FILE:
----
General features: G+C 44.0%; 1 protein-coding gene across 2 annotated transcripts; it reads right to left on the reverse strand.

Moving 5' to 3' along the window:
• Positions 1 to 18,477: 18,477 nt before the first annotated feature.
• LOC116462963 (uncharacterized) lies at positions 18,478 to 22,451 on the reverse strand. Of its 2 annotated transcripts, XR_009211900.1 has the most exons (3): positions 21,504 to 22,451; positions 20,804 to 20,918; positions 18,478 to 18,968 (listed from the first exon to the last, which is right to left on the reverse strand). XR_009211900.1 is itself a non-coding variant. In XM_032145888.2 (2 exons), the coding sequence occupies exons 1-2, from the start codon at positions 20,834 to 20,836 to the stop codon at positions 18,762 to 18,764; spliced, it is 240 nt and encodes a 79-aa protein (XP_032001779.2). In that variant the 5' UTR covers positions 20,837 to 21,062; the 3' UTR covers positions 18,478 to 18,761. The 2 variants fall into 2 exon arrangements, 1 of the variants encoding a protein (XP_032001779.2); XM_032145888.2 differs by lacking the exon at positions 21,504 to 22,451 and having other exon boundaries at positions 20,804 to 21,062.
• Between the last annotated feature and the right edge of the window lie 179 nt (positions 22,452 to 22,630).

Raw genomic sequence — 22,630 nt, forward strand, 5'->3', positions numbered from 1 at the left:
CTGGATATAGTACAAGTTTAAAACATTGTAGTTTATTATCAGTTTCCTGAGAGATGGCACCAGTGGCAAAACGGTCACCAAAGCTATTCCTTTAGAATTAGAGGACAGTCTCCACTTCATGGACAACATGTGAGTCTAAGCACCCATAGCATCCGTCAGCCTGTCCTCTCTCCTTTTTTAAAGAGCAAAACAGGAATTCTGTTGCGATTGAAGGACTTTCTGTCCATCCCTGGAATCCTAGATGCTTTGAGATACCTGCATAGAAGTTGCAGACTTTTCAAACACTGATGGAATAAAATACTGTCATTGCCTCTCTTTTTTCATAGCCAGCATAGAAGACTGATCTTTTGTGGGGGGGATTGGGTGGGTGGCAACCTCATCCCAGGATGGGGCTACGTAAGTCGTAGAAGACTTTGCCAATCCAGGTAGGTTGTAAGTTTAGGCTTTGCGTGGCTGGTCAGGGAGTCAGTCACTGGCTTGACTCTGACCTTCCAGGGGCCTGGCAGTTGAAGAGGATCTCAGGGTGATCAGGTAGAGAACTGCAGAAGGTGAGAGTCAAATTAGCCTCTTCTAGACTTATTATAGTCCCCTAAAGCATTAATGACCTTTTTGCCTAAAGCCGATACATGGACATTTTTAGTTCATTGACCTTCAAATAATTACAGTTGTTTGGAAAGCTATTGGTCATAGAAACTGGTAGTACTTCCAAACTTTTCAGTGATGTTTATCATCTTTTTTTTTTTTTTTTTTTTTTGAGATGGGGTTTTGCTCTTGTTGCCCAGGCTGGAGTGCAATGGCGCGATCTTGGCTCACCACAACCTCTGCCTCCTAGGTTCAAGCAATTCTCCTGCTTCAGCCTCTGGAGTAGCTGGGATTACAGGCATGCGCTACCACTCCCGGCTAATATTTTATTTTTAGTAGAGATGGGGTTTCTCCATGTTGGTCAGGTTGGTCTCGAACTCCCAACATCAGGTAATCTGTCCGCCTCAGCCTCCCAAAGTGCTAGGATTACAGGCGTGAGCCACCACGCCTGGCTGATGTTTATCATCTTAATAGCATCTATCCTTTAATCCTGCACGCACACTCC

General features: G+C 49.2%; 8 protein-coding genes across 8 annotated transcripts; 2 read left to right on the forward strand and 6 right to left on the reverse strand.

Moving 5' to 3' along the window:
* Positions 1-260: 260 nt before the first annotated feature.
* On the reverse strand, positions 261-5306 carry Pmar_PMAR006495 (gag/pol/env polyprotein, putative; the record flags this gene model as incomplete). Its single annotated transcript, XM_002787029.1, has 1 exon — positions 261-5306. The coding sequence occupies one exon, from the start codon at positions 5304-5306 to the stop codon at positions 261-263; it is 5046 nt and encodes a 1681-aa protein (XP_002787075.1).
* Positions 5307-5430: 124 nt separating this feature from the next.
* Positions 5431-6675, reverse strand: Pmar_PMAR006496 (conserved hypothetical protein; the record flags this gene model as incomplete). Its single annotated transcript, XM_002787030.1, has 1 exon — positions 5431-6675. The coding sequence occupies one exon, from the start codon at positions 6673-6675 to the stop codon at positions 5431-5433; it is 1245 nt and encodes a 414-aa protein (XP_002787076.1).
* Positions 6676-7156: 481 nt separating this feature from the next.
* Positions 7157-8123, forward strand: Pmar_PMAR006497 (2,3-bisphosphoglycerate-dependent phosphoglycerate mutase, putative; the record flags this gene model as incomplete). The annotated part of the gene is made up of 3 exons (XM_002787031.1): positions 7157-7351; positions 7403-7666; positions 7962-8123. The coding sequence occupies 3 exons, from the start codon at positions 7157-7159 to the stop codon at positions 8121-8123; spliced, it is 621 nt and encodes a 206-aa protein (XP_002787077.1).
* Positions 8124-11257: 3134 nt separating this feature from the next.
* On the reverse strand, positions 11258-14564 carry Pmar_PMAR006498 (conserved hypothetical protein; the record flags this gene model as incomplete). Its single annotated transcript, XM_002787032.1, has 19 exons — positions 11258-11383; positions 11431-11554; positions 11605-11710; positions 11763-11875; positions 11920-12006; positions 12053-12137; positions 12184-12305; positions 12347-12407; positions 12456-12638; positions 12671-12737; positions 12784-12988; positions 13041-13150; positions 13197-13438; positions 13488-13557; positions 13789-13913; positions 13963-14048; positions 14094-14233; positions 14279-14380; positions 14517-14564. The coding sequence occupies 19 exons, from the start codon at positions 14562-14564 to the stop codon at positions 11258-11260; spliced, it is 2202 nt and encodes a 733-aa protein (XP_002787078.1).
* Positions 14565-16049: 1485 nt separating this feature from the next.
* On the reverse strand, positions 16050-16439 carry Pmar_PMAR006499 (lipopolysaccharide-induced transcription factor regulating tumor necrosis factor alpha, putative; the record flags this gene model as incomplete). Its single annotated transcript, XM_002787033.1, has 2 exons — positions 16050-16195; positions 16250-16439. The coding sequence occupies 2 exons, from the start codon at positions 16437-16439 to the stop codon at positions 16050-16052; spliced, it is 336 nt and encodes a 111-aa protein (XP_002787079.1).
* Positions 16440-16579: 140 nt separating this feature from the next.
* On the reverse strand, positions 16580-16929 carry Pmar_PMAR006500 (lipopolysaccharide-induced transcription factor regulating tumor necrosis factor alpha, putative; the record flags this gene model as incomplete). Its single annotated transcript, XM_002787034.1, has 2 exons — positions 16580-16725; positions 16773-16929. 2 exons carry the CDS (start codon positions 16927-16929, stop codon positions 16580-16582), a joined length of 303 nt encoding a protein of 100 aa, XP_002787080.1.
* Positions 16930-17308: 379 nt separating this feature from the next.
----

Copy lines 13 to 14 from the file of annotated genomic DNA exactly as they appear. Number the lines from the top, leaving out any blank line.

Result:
* Positions 5431-6675, reverse strand: Pmar_PMAR006496 (conserved hypothetical protein; the record flags this gene model as incomplete). Its single annotated transcript, XM_002787030.1, has 1 exon — positions 5431-6675. The coding sequence occupies one exon, from the start codon at positions 6673-6675 to the stop codon at positions 5431-5433; it is 1245 nt and encodes a 414-aa protein (XP_002787076.1).
* Positions 6676-7156: 481 nt separating this feature from the next.